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The Piano Lesson

The Piano Lesson


by August Wilson

Analysis: Setting

Where It All Goes Down

The Charles Family House in Pittsburg, PN, 1937

The play is set in living room and kitchen of the Charles houses. These specific rooms are important because they allow the family to congregate, share their stories, and have their battles.

The stairs that lead to the upstairs could be important. Notice that during the course of the play Sutter's ghost is always seen at the top to the stairs. This could possibly symbolize that the white man has more in power in America. At the play's climax, Boy Willie keeps getting thrown down the stairs as he tries to wrestle Sutter's ghost. However, Boy Willie determinedly climbs them each time he's thrown down.

We think this could possibly symbolize Boy Willie's determination to live "at the top of life" (1.5.52). This basically means that he is determined to see himself as equal to the white man. No matter how many times the ghost of Sutter throws him to the bottom, he climbs back to the top of the stairs. It seems to us that these stairs are more than just a set piece; they are a metaphor for the black struggle for equality in America.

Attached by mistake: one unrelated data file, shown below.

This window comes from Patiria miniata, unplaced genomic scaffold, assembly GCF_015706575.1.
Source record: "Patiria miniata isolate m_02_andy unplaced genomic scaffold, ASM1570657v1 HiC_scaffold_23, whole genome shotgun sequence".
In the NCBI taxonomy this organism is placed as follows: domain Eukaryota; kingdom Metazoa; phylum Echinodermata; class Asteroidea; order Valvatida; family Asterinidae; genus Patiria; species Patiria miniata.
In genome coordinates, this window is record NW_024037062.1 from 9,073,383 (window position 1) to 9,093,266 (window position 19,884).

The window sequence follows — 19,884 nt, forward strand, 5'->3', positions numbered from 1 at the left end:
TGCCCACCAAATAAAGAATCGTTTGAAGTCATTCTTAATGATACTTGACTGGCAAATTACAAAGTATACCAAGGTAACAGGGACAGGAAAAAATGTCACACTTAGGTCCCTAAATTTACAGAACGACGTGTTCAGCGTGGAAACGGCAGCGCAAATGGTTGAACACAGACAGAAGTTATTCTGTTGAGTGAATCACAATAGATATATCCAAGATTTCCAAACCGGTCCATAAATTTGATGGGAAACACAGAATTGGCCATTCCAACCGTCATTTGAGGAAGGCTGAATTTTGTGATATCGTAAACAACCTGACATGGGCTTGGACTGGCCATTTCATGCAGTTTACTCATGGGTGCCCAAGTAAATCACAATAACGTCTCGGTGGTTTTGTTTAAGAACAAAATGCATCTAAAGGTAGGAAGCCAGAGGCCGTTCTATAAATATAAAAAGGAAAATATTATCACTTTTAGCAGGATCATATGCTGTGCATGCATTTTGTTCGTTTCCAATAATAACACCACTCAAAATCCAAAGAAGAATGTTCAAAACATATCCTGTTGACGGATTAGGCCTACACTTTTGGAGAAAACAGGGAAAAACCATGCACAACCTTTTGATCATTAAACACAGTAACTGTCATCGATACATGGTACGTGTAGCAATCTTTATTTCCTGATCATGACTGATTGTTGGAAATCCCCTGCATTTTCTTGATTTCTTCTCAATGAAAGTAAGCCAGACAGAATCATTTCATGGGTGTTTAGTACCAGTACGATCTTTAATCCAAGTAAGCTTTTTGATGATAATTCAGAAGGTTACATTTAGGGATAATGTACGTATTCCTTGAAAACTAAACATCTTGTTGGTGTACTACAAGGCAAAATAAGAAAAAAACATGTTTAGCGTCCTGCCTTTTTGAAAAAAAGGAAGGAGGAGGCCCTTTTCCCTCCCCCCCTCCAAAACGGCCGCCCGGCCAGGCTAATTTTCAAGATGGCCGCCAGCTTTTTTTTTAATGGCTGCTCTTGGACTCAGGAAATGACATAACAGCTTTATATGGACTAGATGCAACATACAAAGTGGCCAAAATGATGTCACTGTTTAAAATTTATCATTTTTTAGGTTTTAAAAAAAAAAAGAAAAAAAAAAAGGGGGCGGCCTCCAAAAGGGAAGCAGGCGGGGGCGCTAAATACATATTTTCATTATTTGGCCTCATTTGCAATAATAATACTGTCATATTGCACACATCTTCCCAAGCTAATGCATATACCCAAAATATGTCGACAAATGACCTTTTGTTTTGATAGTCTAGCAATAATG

Like all but one of Wilson's plays, The Piano Lesson is set in August Wilson's hometown of Pittsburgh. The setting of Pittsburgh seems to be particularly important, because of what it and other northern industrial cities represented for many black people. Many travelled north to escape poverty and racial discrimination in the South. They hoped to find work in the factories of the steel mills and other factories in towns like Pittsburgh. This northerly exodus was called the Great Migration.

We should also not that the play is set in the 1930s – 1937 to be exact. During this time the United States was locked in the Great Depression. The economic ruin of the Depression is part of what motivated so many black people to leave the South. They hoped they could escape poverty by finding jobs in the North.

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